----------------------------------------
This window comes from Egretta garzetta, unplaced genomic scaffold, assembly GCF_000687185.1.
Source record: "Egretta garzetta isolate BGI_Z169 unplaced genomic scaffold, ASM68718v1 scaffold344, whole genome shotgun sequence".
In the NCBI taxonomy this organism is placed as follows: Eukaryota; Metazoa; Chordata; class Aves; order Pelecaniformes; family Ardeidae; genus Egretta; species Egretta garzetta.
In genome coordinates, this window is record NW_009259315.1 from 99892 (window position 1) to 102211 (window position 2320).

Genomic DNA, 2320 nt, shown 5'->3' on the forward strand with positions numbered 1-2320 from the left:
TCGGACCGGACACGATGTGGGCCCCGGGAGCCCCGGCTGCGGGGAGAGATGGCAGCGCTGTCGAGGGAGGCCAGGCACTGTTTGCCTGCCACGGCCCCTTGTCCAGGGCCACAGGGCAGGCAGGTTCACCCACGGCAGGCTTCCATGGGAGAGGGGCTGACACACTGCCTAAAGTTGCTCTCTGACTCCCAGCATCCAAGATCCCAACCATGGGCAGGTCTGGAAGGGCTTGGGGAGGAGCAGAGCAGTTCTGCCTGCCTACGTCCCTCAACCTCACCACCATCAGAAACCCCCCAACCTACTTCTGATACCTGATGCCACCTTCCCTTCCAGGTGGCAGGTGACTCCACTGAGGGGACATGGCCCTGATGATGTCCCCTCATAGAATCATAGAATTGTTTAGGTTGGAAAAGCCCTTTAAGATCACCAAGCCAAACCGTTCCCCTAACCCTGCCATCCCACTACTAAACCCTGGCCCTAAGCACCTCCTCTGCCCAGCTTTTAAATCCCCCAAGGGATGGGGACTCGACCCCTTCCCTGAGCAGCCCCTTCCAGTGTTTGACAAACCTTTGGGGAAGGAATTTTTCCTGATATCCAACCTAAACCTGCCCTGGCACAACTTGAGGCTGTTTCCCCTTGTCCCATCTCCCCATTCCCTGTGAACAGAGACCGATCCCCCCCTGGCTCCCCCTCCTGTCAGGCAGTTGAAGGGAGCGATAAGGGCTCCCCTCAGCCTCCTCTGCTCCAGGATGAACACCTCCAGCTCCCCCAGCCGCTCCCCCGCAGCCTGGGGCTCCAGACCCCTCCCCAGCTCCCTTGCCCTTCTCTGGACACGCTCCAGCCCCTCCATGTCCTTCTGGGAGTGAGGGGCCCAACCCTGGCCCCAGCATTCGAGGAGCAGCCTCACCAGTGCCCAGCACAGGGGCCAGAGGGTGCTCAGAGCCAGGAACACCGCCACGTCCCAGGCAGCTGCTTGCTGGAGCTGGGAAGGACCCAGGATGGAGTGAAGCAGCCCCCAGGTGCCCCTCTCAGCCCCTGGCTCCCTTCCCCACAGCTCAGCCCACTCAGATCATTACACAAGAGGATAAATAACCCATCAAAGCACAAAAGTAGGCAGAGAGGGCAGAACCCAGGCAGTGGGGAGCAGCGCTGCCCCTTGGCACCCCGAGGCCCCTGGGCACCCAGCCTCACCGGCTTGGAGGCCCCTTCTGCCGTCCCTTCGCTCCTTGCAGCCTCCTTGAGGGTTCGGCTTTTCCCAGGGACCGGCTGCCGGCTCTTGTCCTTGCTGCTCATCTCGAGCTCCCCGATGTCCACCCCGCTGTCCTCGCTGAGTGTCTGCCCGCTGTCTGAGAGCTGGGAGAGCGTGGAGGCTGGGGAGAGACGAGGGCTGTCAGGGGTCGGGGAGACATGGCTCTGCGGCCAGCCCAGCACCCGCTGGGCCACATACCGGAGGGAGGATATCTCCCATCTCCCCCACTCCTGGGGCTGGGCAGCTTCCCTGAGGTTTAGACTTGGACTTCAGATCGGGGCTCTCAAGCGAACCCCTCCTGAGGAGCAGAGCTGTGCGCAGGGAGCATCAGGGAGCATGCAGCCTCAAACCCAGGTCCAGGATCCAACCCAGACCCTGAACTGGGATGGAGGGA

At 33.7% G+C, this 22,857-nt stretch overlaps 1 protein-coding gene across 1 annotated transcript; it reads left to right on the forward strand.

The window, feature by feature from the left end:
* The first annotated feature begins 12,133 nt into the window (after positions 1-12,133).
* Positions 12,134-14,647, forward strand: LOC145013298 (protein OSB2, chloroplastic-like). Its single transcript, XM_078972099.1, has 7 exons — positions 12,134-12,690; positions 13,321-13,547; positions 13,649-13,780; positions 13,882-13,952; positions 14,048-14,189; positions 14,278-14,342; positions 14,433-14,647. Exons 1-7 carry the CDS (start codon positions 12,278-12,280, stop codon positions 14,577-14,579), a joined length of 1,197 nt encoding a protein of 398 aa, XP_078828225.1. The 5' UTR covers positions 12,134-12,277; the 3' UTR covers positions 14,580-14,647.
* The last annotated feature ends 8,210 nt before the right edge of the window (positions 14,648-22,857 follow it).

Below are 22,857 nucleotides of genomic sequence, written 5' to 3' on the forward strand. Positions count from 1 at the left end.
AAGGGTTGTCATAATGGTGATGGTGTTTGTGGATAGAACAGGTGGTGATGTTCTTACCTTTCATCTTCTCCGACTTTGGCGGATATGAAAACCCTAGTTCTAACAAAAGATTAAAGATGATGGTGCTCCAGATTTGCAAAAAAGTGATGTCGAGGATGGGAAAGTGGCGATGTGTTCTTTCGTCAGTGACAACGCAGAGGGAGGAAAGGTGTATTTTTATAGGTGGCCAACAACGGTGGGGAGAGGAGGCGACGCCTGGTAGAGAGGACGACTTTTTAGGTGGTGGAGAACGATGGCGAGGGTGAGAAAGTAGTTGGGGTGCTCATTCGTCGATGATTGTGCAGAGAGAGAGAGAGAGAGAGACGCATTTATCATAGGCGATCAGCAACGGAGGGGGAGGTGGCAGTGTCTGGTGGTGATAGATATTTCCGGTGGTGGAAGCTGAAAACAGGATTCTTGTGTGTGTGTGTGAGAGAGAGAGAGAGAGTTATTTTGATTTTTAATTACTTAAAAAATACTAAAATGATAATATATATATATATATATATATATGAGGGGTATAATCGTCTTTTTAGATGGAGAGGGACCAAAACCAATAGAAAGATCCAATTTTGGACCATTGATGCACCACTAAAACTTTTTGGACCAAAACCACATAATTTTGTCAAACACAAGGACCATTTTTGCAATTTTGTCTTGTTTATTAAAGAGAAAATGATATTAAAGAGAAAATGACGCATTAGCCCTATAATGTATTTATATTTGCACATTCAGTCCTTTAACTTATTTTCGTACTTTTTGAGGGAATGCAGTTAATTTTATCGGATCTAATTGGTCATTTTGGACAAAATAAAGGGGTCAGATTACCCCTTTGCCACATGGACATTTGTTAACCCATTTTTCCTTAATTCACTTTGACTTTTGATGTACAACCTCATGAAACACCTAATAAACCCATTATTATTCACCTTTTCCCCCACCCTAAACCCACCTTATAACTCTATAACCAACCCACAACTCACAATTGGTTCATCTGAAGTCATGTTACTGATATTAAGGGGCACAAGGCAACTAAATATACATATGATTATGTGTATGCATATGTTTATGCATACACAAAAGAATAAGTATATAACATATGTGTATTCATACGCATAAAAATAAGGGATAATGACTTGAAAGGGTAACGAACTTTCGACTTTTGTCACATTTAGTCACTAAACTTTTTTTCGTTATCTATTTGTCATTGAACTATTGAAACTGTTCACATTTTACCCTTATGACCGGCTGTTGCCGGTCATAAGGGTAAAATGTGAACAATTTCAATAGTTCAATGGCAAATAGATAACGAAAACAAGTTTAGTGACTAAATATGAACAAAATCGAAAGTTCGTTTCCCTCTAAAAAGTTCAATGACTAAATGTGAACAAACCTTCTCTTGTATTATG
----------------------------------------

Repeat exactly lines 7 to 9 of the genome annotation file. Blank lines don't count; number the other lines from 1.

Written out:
At 33.7% G+C, this 22,857-nt stretch overlaps 1 protein-coding gene across 1 annotated transcript; it reads left to right on the forward strand.

The window, feature by feature from the left end:
* The first annotated feature begins 12,133 nt into the window (after positions 1-12,133).